Six months later MCA bought both Decca Records and Universal Pictures, spurring the Attorney-General to launch anti-trust actions against it. The deals were finally allowed to go ahead, though only on the condition that MCA undertook not to return to the talent agency business and not to make any further corporate acquisitions for seven years.

While abiding by these conditions, MCA was free to invest both in live theatre in New York and in a burgeoning roster of film and television productions indeed, it pioneered the made-for-television movie, the mini-series and the one-hour cop show.

 Wasserman also showed an acumen for property development by constructing new buildings on the Universal lot and expanding its acreage.

 In 1966 Wasserman was elected for the first of seven terms as chairman of the board of the Association of Motion Picture and Television Producers, and the next decade or so witnessed impressive growth in MCA's profits from film, television and record production, enabling him to slash the company's debt from $100 million in March 1974 to $52 million six months later.

 Yet, from 1975 onwards, the gross revenues from these traditional entertainment activities began to decline, and MCA was forced to diversify in order to maintain its stock value, although with mixed results.

The company continued to acquire real estate, and also bought a mail-order business and a gift shop chain, the New York publishing house G P Putnams, and ABC records.

 A costly joint venture with Phillips and Pioneer to promote a home entertainment system called DiscoVision was a casualty of the video revolution, and bids to purchase Sea World and the Los Angeles bottling plant of Coca-Cola ended in failure. Yet Wasserman was the prime mover behind the lucrative Universal tour, and later one of his proudest achievements was CityWalk, the theme park of urban architectural styles that is one of the main tourist attractions at the Universal lot in Burbank. Revenues from CityWalk in its first year of operation were $100 million, twice what MCA had expected.

 Throughout the 1980s, Wasserman was able to fend off hostile raiders because of his substantial personal shareholding of 25 per cent in MCA and his political connections - although at one low point in the company's fortunes his ill health coincided with an 11-point climb in the share price, eliciting his dry suggestion: "If the stock gets too low, just park an ambulance in front of my house".

 In November 1990 Wasserman sold MCA to Matsushita, the Japanese electronics conglomerate, for $6.6 billion, personally receiving stock worth $30 million per annum in dividends in return for his five million MCA shares.

Under Matsushita, Wasserman remained as chairman, agreeing to a five-year contract that was said to pay a $3 million salary. When Matsushita sold MCA to the Seagram Company in 1995, renaming it Universal Studios, Wasserman became "chairman emeritus" and kept his office in the Black Tower, MCA's executive office building, which was renamed the Lew Wasserman Building at the insistence of the incoming owner, Edgar Bronfman Jr.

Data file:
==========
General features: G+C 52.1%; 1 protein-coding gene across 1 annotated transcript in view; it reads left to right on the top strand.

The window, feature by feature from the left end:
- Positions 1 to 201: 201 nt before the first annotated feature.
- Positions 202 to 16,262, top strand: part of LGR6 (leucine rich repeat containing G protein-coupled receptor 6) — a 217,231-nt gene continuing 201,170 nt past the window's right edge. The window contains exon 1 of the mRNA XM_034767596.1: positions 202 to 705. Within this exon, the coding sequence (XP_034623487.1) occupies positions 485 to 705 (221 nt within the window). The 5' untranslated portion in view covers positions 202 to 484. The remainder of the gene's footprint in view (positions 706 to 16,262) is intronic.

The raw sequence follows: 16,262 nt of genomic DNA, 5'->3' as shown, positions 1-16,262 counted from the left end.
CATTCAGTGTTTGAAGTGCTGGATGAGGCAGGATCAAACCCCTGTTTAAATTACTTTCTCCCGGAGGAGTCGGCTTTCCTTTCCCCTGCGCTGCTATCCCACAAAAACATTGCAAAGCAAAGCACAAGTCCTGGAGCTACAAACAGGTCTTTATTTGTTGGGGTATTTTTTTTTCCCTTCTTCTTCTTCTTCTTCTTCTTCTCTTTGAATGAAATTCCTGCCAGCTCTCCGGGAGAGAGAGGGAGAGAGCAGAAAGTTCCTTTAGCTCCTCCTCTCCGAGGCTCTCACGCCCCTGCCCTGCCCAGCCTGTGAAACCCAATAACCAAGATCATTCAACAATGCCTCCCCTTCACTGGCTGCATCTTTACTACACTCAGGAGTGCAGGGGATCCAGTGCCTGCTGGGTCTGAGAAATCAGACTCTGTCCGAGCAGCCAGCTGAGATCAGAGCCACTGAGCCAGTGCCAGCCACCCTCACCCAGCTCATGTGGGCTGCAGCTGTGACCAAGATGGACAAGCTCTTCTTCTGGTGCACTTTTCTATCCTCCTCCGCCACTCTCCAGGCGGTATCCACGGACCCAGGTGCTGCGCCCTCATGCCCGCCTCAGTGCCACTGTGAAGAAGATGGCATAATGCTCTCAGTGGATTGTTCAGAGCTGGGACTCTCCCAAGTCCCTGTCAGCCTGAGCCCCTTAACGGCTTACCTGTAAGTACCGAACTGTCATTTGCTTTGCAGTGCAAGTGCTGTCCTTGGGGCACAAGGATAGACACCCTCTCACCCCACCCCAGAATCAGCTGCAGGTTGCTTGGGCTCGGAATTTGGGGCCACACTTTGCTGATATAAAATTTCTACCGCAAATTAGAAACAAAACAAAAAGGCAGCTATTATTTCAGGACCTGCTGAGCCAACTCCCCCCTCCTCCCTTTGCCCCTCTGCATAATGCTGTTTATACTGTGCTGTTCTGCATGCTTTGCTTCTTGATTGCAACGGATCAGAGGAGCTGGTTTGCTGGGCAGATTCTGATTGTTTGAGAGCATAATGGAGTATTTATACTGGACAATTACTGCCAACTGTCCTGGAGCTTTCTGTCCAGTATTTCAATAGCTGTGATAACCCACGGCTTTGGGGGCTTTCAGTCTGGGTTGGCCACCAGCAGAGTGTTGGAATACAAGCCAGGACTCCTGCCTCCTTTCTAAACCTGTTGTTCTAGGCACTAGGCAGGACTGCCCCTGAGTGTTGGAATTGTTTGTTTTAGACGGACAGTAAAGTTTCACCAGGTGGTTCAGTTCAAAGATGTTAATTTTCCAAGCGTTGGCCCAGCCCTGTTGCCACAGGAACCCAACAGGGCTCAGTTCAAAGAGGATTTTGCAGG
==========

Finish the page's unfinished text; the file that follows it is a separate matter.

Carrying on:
Throughout his career, it had been said that Wasserman was a demanding taskmaster, although he rarely had to raise his voice above a whisper.

 He was a rapid maker of decisions, able to slash through the egomaniacal posturing that often dominates business negotiations in Hollywood, and he was known for his personal courtesy and his trustworthiness in handshake deals.

Jimmy Carter attempted to enlist Wasserman in his Administration in 1976 as Secretary of Commerce (as Lyndon Johnson is said to have done a decade earlier), but Wasserman preferred to remain an eminence grise in Washington as well as in Hollywood.

 However, he lost no opportunity in pursuing business goals through his influential political contacts. While Ronald Reagan was Governor of California, he ensured the passage of state laws that gave the Hollywood studios huge tax-breaks on their film libraries - a lobbying triumph for which Wasserman was given credit.

 Years later, when Carter's Department of Justice chose to put restrictions on the cable television industry, in which MCA had an interest, Wasserman's relations with Carter cooled and he switched his support to the White House challenger Ronald Reagan. During Reagan's Administrations, Wasserman and his fellow Hollywood moguls persuaded the government to reduce its interference in the industry.

 In 1992 Bill Clinton was in the middle of his presidential campaign when he called Wasserman from his bus and asked him to take over the organisation of a Hollywood fundraising dinner at which a meagre $68,000 had been committed. With Wasserman in control, the take rose to $1.7 million.

In September 1995, President Clinton presented Wasserman with the Presidential Medal of Freedom.

 Wasserman remained on the board of directors until 1998. He is survived by his wife, Edie, whom he married in 1936, and a daughter.